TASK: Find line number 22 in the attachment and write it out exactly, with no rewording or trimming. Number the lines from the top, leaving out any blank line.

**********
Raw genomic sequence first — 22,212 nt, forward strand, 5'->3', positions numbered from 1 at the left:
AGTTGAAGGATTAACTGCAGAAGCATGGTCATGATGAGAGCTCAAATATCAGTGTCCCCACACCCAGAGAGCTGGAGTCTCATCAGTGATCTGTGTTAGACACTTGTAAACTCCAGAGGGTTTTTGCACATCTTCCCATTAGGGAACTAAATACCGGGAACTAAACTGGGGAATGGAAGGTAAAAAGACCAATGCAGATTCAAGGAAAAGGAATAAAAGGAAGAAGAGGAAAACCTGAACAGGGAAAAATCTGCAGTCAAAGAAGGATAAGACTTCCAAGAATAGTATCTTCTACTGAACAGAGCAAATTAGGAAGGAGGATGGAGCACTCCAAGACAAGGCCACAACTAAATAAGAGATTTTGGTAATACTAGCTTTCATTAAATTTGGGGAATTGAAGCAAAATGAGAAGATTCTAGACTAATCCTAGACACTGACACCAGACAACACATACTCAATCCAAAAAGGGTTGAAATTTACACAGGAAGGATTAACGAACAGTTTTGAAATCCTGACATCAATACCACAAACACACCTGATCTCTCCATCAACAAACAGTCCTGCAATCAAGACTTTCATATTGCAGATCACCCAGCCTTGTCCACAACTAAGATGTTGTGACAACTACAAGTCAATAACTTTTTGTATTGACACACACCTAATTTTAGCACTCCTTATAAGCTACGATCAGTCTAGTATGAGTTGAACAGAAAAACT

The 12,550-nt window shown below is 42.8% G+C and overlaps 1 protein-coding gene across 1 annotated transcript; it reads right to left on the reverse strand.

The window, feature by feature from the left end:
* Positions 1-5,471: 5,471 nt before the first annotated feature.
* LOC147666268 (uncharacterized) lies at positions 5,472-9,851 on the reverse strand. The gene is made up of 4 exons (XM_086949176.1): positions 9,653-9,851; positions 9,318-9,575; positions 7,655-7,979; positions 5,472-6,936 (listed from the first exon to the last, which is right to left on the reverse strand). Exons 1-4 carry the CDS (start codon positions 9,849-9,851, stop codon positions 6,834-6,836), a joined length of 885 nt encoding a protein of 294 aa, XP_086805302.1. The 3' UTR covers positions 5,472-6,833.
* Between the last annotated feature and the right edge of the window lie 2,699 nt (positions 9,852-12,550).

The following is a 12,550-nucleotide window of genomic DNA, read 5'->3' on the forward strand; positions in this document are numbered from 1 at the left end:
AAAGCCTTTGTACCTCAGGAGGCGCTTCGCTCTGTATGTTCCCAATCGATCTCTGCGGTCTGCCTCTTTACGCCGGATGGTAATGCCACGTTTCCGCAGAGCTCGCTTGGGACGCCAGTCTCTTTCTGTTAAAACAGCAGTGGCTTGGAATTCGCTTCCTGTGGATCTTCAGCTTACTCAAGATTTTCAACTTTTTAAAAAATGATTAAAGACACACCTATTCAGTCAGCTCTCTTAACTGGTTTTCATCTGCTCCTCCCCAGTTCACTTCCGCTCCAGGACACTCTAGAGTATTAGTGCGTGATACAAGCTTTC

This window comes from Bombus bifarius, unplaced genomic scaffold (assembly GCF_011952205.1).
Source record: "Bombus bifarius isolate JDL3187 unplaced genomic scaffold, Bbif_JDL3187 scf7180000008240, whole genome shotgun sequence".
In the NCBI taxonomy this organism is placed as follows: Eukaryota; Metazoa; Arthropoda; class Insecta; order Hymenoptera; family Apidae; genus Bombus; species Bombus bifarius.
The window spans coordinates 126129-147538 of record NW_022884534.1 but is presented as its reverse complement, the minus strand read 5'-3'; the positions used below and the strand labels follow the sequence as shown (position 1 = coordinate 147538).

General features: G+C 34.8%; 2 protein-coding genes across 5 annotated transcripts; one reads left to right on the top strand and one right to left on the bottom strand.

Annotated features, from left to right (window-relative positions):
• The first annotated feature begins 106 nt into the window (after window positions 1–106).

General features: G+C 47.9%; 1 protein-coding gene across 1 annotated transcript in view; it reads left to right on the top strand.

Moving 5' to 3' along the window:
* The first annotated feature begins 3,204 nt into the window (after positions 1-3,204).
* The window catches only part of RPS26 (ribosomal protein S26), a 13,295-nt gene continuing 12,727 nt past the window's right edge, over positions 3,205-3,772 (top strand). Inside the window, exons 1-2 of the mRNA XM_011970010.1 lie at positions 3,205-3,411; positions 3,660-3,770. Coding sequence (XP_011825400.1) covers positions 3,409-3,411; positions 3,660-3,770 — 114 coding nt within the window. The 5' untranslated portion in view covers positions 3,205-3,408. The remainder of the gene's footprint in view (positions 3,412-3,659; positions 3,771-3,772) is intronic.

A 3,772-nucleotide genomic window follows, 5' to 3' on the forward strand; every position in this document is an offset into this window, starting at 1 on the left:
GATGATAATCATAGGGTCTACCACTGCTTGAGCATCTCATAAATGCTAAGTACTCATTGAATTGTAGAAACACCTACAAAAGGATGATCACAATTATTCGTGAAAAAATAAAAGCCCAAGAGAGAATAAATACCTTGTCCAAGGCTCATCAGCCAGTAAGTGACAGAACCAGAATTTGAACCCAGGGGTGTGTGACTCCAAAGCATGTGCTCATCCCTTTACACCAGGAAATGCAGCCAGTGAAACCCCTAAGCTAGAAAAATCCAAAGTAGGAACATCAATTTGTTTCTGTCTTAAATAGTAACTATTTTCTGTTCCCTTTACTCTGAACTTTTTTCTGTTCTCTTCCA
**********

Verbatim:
GATGATAATCATAGGGTCTACCACTGCTTGAGCATCTCATAAATGCTAAGTACTCATTGAATTGTAGAAACACCTACAAAAGGATGATCACAATTATTCGTGAAAAAATAAAAGCCCAAGAGAGAATAAATACCTTGTCCAAGGCTCATCAGCCAGTAAGTGACAGAACCAGAATTTGAACCCAGGGGTGTGTGACTCCAAAGCATGTGCTCATCCCTTTACACCAGGAAATGCAGCCAGTGAAACCCCTAAGCTAGAAAAATCCAAAGTAGGAACATCAATTTGTTTCTGTCTTAAATAGTAACTATTTTCTGTTCCCTTTACTCTGAACTTTTTTCTGTTCTCTTCCA